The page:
Officials in Nazi Germany demand that the Bulgarian government begin rounding up all 50,000 of its Jewish citizens and send them to Poland. Not only is there relatively little anti-Semitism in Bulgaria, but Jews have long been respected members of Bulgarian society.
They are not treated as outsiders and foreigners in their own nation. So the leaders of Bulgarian society resist the order — including Bulgaria's leader, Tsar Boris III, vice-chairman of the Bulgarian parliament, Dimitar Peshev, and head of the Bulgarian Orthodox Church, Archbishop Stefan.
Because of these three men, a strong cultural, political, and social resistance to the Nazi demands is created. At the end of the World War II, Bulgaria has about as many Jews as when the war started, which means that Bulgaria is essentially able to protect its entire Jewish population by standing up to Hitler and the Nazis. Only Denmark comes close to saving as many.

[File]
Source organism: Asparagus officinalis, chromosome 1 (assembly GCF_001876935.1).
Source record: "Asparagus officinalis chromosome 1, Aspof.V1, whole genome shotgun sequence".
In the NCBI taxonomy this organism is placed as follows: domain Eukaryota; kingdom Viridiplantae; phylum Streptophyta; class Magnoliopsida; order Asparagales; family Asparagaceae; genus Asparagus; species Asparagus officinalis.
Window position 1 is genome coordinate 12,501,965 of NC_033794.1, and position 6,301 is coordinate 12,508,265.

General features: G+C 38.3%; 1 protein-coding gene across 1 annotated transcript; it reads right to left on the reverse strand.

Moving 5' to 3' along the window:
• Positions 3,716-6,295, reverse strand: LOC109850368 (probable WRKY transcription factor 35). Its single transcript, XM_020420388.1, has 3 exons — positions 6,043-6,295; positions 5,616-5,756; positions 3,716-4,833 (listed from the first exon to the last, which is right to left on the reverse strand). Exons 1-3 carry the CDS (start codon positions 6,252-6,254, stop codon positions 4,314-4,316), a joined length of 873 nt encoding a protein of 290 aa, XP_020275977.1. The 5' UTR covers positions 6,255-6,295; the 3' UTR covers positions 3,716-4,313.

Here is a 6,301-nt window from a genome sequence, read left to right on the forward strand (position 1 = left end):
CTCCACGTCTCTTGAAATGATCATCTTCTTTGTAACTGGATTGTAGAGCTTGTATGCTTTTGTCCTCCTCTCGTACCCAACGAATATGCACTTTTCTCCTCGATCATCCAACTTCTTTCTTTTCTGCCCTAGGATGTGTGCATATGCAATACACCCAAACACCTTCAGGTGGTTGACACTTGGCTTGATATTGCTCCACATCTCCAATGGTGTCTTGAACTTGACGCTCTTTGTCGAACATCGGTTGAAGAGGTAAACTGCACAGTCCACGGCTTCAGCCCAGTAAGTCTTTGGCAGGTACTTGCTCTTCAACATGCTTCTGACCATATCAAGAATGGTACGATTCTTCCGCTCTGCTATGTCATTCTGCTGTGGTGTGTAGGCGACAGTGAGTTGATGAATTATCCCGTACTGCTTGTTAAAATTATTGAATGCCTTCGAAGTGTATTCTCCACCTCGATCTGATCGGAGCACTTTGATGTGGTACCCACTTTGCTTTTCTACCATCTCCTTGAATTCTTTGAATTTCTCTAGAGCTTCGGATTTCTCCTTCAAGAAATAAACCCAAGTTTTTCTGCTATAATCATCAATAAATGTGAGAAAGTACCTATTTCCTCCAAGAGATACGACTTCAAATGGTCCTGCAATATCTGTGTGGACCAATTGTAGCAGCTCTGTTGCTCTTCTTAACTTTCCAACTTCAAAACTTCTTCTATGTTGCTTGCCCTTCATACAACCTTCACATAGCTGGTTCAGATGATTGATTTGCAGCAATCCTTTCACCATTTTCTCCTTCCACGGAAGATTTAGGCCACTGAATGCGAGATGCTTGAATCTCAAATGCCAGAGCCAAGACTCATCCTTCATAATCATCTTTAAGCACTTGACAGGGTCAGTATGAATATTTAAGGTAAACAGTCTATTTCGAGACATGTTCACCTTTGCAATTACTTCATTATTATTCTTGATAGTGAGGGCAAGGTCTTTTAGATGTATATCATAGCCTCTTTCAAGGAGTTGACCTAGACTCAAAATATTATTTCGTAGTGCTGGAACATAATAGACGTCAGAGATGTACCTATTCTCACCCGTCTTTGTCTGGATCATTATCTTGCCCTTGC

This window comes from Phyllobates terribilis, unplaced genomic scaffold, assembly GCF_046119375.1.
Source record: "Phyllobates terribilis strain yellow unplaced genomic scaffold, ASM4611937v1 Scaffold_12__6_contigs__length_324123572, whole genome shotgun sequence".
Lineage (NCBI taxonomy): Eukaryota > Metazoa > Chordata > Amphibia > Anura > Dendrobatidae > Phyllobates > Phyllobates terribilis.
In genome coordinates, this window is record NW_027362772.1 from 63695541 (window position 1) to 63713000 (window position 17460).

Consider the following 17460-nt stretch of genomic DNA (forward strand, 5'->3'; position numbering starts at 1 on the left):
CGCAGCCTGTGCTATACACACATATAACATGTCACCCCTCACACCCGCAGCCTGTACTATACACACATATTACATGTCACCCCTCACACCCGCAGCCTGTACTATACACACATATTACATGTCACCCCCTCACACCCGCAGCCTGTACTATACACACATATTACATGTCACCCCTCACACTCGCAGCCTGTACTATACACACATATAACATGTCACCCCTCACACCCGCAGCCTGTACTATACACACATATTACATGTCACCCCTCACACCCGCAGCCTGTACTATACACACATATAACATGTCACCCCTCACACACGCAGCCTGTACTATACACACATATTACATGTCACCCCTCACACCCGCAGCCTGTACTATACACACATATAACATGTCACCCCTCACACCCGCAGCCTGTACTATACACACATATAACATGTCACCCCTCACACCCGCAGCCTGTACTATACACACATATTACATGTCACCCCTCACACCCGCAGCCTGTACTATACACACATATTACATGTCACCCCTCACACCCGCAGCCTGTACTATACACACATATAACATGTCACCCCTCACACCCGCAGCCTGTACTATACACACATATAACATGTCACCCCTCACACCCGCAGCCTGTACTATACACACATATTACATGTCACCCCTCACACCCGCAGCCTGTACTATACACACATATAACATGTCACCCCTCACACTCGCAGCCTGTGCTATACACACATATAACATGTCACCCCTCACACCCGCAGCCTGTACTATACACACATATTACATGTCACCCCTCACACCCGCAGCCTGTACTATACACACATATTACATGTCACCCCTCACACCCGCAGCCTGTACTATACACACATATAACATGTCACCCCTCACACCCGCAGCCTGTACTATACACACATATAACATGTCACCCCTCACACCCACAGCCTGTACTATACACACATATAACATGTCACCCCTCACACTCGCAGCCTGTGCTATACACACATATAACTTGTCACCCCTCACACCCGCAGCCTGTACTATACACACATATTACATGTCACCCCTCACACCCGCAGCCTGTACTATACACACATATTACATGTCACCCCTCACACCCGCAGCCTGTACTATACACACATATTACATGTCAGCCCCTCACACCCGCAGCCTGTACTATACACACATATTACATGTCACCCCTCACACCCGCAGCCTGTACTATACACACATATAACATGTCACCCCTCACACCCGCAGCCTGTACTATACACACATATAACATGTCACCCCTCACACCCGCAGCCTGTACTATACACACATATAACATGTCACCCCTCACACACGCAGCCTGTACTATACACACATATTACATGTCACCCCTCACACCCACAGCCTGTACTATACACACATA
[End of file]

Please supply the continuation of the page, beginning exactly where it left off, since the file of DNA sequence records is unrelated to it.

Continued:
One interesting aspect of this is that Boris III makes inquiries about whether it would be possible to send Bulgaria's Jews to Palestine instead of Poland. This makes little sense unless he and others know — or at least very strongly suspect — that being transported to Poland is a death sentence.
The Nazis are only willing to consider the plan in exchange for large amounts of money, which helps reinforce the conclusion that the goal for the Nazis is not simply the removal of Jews from Europe, but the extermination of Jews from the face of the Earth.